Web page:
10. Skip the processed snacks and make your own
Processed packaged snacks can be pricey, not to mention loaded with refined sugar and other additives.
“Planned snacks can help keep you satisfied and curb overeating at mealtime,” says Newgent.
11. For produce, go seasonal or frozen
When buying produce on a budget, it’s a good idea to look for seasonal fruits and vegetables.
“Produce that is in season is not only more fresh and nutritious, it is [also] more economical,” says Maguire.
But if you want produce that’s not local or in season — say, strawberries in January or Brussels sprouts in the summertime — go for the frozen variety.
“It’ll be both budget-friendly and diet-friendly — and in ready-to-fix form,” says Newgent. Bonus: Frozen produce means less food waste because it won’t spoil as quickly as fresh, giving you more time to use it, adds Maguire.
12. Find your group
Exercise groups can help make working out more fun. They can also help keep you accountable for working out, increasing your exercise consistency — and your odds of achieving your fitness goals.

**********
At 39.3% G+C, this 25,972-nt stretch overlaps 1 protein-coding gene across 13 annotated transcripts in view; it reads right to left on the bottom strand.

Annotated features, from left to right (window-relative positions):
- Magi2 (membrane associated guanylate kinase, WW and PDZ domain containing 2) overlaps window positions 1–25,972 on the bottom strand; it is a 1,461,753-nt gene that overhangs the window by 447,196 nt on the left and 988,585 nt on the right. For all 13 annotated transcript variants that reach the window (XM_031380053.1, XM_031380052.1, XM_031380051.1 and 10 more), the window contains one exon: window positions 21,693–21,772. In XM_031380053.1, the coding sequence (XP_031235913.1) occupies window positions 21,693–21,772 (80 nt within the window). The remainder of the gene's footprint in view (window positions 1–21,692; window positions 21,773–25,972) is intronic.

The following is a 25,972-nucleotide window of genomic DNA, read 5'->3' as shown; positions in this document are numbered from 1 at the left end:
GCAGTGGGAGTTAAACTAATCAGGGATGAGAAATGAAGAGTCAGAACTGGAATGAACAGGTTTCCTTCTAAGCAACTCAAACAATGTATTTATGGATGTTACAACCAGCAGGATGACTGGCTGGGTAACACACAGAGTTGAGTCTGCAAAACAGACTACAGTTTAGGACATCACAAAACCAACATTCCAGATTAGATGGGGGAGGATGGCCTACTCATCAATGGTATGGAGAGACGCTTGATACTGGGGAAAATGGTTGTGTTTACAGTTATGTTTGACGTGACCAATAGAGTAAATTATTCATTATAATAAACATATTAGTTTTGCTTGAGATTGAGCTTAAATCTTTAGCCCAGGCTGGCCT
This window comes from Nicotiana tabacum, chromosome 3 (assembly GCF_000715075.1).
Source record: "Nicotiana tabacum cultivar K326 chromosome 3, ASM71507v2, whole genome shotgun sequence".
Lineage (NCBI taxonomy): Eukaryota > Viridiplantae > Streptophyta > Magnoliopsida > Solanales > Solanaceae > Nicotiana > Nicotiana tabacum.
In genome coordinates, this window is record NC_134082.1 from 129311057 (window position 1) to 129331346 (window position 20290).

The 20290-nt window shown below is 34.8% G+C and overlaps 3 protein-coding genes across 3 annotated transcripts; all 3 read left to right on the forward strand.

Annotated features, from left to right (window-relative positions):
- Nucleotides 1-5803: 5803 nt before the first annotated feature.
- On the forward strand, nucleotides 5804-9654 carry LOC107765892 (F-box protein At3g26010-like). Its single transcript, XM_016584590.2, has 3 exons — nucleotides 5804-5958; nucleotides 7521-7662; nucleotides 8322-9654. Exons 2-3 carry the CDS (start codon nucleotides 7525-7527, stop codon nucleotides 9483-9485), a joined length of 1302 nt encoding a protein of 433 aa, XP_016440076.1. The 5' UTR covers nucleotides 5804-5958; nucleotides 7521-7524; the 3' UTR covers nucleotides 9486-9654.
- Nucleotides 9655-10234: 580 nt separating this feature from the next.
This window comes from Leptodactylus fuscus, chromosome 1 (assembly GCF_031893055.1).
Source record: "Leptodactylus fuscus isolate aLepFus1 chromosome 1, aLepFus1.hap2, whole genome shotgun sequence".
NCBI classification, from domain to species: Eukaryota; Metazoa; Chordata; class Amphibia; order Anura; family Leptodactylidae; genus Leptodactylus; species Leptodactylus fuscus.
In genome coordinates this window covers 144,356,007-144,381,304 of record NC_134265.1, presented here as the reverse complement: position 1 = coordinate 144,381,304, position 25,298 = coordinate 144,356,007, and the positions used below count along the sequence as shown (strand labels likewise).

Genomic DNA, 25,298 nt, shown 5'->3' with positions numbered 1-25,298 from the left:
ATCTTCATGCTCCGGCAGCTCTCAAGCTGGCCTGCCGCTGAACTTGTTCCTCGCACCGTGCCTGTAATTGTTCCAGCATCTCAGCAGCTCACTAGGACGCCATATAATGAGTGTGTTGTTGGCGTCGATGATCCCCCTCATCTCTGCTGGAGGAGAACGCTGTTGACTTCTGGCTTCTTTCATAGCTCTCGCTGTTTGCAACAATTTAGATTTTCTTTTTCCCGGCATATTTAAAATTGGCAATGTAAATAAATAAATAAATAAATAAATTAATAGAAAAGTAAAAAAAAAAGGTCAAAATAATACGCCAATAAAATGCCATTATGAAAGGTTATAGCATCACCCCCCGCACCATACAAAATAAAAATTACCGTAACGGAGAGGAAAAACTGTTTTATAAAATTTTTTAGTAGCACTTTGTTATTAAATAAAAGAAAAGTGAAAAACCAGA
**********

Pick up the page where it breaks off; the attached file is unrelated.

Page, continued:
With a BODi membership, you’ll be assigned a BODi partner who hosts online groups with other like-minded members and provides one-on-one guidance and support.
With an online support group, you can check in, ask questions, share workout advice, and track your progress.
13. Be creative with leftovers and scraps
“Food waste can add up to a lot of wasted money,” says Maguire. Before you buy more groceries or call for takeout, try to use up whatever is left in your fridge or pantry.
Leftover brown rice? Use it to bulk up soup. Four eggs, half an onion, and a can of beans that haven’t been used? Make a filling scramble. Berries that are about to go bad? Throw them in a shake.
If you can’t eat food that’s about to expire, don’t stress — just freeze it to enjoy later on, Maguire suggests.
Check out these tricks from the pros that will make your leftovers taste like new:
- Store leftover plain pasta with a little oil to keep it moist. If your pasta is sauced, reheat it in the oven (covered) at 350º F until heated through.
- Use the stove for “soupy” grains like risotto, and use the microwave for grains like quinoa and rice — add a little water or broth to keep them from drying out.
The Bottom Line
With some practical hacks, smart choices, and a little elbow grease, you’ll find that losing weight on a budget is totally doable and may even save you money in the long run!